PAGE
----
Vjil online dating

Posted by / 17-Dec-2016 22:15

The dog breeder dubbed 'Cruella de Vil' after dozens of Great Danes were removed from her allegedly filthy mansion got her chance to defend herself for the first time Tuesday.

And Christina Fay laughed off charges that she mistreated the huge animals, keeping them on feces-covered floors and refusing to give them water.'The idea of a puppy mill is pretty much at the bottom of my dislike list,' Fay, 59, told a court in Ossipee, New Hampshire.'For me, of all people, to be accused of running a puppy mill is very upsetting,' she said adding that her dogs had just four litters in 2015, two the following year and one before her home was raided by cops and animal control officers on June 16 this year.

So once her children had grown she decided to start importing European Great Danes — which she described as '180 lb.

black labs in disguise — and selling them.'They are dear, loving, dedicated, loyal dogs that just want to be loved and to love,' Fay said.

She said the Great Danes constantly slipped on the floors because of the layer of feces that coated them.

'Everything that was on the floor was being transferred onto her bed,' she said.

Newell said even had problems staying upright herself because of the floor was so slick it was like an ice rink, according to the Conway Daily Sun.

The dogs were seized in June after complaints about Fay's business — which she called De La Sang Monde, the French word for World Blood — based in the huge mansion close to picturesque Wentworth Lake. The real estate listing at the time called it a 'custom built, recently improved, eight master suite home' which included 'a lovely 4 room Au Pair suite, a fabulous gourmet kitchen with marble counter tops, 2 islands, large walk in pantry and stainless steel appliances, a cherry paneled library, an amazing home theater room, beautiful marble baths, gleaming hardwood floors and all the amenities you would expect from a home of this quality and caliber.'But the house was trashed by the sheer number of dogs kept by blue-blooded Fay — whose grandmother married famed financier E. Hutton when she was 28 and he was 60 and following Hutton's death went on to become a viscountess after marrying a member of the British cabinet.The Great Danes constantly slipped on the floors because of the layer of feces that coated them.They often jumped on Fay's bed with their filthy feet.'Everything that was on the floor was being transferred onto her bed,' a former worker said She said that in one calendar year alone she made 289 vet visits with the dogs.'It was a very expensive proposition,' she said.'I would never have taken in the number of dogs if I did not feel I could give them 1,000 percent of what they deserve.'But Fay said she realized she had made a huge mistake when she moved to Wolfeboro from her previous home in Maine.'I remember writing to my attorney and telling him it felt like we had landed in a Stephen King town where they are so unwelcoming,' she said.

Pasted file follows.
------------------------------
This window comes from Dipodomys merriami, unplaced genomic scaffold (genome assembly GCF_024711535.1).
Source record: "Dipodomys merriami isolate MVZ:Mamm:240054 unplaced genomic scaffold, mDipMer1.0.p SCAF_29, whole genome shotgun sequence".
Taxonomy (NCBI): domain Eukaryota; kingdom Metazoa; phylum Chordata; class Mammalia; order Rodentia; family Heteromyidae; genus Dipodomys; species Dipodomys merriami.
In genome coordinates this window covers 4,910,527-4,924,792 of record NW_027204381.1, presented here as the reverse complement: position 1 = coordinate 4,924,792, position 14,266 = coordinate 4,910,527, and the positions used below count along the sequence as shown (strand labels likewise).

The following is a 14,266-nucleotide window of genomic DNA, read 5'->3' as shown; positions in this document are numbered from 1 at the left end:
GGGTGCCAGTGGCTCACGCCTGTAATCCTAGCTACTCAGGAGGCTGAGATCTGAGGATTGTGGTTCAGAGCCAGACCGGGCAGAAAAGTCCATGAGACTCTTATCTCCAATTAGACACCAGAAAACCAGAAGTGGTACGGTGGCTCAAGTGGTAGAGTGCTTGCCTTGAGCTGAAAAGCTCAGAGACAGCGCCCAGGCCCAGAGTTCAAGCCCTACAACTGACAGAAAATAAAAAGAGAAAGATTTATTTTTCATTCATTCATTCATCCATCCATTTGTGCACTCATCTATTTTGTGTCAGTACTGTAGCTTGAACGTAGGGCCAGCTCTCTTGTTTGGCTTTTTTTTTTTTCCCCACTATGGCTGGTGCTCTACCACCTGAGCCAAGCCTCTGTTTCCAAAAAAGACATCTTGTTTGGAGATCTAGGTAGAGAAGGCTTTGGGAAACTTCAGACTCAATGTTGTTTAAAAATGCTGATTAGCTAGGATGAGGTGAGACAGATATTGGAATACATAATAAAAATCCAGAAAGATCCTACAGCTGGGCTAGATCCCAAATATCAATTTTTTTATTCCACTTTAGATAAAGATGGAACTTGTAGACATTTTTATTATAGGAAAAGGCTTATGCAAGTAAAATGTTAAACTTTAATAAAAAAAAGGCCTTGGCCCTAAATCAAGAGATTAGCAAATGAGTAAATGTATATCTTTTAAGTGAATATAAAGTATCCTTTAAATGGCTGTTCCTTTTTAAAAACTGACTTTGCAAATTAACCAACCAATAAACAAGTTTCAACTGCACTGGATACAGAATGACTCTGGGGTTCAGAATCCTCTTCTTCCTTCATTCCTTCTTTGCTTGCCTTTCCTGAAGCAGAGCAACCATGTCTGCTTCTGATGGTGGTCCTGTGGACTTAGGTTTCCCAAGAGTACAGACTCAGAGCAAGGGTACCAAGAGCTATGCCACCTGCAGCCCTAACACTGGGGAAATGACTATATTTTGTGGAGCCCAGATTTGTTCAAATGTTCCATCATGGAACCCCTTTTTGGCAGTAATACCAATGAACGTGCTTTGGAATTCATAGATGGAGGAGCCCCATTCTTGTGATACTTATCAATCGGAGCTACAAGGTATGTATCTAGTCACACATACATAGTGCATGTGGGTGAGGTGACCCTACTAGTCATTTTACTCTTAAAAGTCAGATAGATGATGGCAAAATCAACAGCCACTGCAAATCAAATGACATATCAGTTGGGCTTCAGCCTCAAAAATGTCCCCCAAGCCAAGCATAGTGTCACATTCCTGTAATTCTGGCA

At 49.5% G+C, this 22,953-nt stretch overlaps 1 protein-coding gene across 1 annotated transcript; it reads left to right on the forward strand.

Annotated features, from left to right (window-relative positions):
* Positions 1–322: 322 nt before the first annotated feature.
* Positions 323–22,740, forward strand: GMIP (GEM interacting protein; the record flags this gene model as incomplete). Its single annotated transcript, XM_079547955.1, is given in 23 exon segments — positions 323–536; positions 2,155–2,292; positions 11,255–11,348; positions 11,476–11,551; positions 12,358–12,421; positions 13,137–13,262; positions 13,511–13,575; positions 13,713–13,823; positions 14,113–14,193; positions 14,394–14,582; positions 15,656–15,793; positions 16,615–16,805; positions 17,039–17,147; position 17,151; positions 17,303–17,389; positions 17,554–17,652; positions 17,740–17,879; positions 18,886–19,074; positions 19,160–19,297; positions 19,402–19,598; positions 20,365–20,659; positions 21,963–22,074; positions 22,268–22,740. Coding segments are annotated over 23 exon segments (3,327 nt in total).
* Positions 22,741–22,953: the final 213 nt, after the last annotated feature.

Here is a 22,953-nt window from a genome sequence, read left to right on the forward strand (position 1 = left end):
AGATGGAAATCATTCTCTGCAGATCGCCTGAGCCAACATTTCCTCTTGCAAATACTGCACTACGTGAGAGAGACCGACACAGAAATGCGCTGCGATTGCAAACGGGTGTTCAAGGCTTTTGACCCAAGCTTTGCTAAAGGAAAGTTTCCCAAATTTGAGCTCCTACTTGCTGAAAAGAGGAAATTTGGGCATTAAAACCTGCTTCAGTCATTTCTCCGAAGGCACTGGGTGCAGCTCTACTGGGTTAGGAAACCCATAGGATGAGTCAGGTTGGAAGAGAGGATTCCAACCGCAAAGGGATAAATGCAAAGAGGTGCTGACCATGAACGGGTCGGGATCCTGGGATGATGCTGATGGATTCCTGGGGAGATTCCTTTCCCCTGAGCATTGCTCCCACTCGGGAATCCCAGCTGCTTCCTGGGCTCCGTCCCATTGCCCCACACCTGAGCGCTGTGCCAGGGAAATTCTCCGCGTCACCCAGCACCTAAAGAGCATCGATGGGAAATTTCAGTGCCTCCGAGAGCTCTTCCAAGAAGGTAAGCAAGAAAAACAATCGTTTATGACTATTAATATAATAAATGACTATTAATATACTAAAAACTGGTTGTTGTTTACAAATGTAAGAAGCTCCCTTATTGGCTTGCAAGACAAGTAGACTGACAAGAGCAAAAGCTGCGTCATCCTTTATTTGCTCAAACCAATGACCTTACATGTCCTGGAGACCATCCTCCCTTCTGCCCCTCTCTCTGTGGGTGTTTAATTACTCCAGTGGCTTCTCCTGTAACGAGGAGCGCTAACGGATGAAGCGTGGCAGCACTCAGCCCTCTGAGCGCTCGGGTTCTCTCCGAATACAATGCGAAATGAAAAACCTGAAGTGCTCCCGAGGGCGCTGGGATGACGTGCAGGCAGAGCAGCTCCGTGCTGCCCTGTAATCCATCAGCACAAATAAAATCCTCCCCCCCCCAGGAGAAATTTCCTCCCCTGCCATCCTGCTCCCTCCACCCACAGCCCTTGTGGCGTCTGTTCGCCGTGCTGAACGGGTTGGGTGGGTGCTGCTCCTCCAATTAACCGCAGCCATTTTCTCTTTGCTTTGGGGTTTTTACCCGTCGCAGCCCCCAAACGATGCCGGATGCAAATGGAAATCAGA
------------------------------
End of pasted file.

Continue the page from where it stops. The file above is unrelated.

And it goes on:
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Fay denies a dozen charges of animal cruelty, relating to the raid on her 13-bedroom home in the upscale resort town of Wolfeboro, New Hampshire.